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The minimally invasive method in implantology

Minimally invasive Implantology

What is minimally invasive implantology?

Minimally invasive implantology (MII) as a generic term, refers to implant restoration with the least possible trauma (injury to tissue). Just as in many areas of modern surgery, thanks to computer-assisted 3D implant planning, minimally invasive surgery is now easily possible for dental implants as well. The technique is based on three-dimensional X-rays taken using (digital volume tomography, or DVT). This innovation offers patients a faster recovery on the way to new teeth, fewer complications such as swelling or inflammation, and an almost painless treatment. Implants are placed in a minimally invasive way using the smallest of drill holes instead of a scalpel, incision and sutures as well as bloody gum opening. In this way, it is possible to restore the functionality and flawless appearance of the masticatory apparatus in the most tissue-conserving manner.

Comparison of Minimally Invasive Implantology vs. Conventional Implant Procedure

In order to show the fundamental differences between the two methods, it is useful to compare them.

Conventional implant placement CIP

In conventional implantation (CIP = Conventional Implantation Procedure), the gums are opened at the prepared site with a scalpel. Then the mucous membrane and the underlying bone skin are detached from the jawbone and folded to both sides. The advantage for the implantologist is the unobstructed view of the jawbone and the operating field. He sees exactly how the implant needs to be positioned in the bone in order to function optimally later. This is a disadvantage for the patient. The large wound means considerably more pain, an increased risk of inflammation and infection and thus a growing risk of loss of the entire implant.

The video shows a simplified implant treatment using the CIV method:

The minimally invasive method of implantology

Minimally invasive implantology is completely different. She inserts the implant into the jaw through tiny holes with very fine instruments. Only the gum is removed in the size of the implant diameter - i. e. a circle of 2. 9 to 4. 5 mm. This minimally invasive procedure injures the tissue as little as possible.

Since the minimally invasive procedure does not completely expose the operated jaw area, a conscientious diagnosis is necessary. Digital 3D implant planning makes it possible: thanks to it, the condition of the jaw can be displayed in detail before the intervention and the optimum implant position can be determined. On the day of the procedure, this can then be transferred to the jaw using fine drilling templates.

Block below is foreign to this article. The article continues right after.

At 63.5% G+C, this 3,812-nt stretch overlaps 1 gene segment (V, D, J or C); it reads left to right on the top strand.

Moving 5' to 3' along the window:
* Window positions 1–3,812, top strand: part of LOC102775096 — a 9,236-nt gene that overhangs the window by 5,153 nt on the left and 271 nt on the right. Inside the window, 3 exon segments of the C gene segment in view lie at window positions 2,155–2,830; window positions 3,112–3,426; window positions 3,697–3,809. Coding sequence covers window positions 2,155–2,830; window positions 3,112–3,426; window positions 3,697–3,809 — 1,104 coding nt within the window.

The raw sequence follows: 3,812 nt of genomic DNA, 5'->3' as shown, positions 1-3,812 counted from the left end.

Due to the radically reduced incision area, the minimally invasive surgical technique causes significantly less trauma to the tissue and leaves only a minimal wound area. Further advantages: The periosteum (the periosteum that surrounds and nourishes the bone) is not injured and can continue to fulfil its function completely. The swelling in the surgical area is less pronounced, many patients report hardly any pain and the risk of developing inflammation or infection in the surgical area is considerably reduced. The latest studies also suggest that the incidence of peri-implantitis is significantly reduced when implants are placed minimally invasively without the use of a scalpel and opening up the gums.
Here again is a summary:

Advantages of minimally invasive implant dentistry

  • This keyhole method is often nearly painless compared to traditional implants.
  • Often fewer sessions are needed before treatment is complete.
  • Wound pain and inflammation are extremely rare, due to the minimal injury.
  • The 3D drilling template enables precise, navigated implantology in the jaw.
  • By optimally positioning the implant in the jaw, bone augmentation can often be avoided.
  • Provisional dentures as immediate restorations are almost universally possible with the MIMI procedure.

Disadvantages of minimally invasive implant dentistry

  • A sufficient local bone supply is a mandatory prerequisite for minimally invasive implants.
  • A meticulous, imaging diagnosis forms the basis and may possibly result in higher costs.
  • Since not many implantologists offer a minimally invasive procedure, the search for a dentist can be a lengthy one.
  • 3D X-ray procedures may result in increased radiation exposure compared to traditional digital technology

The video shows a simplified minimally invasive implant treatment:


Minimally invasive implantology was updated at 03.08.2023 14:50.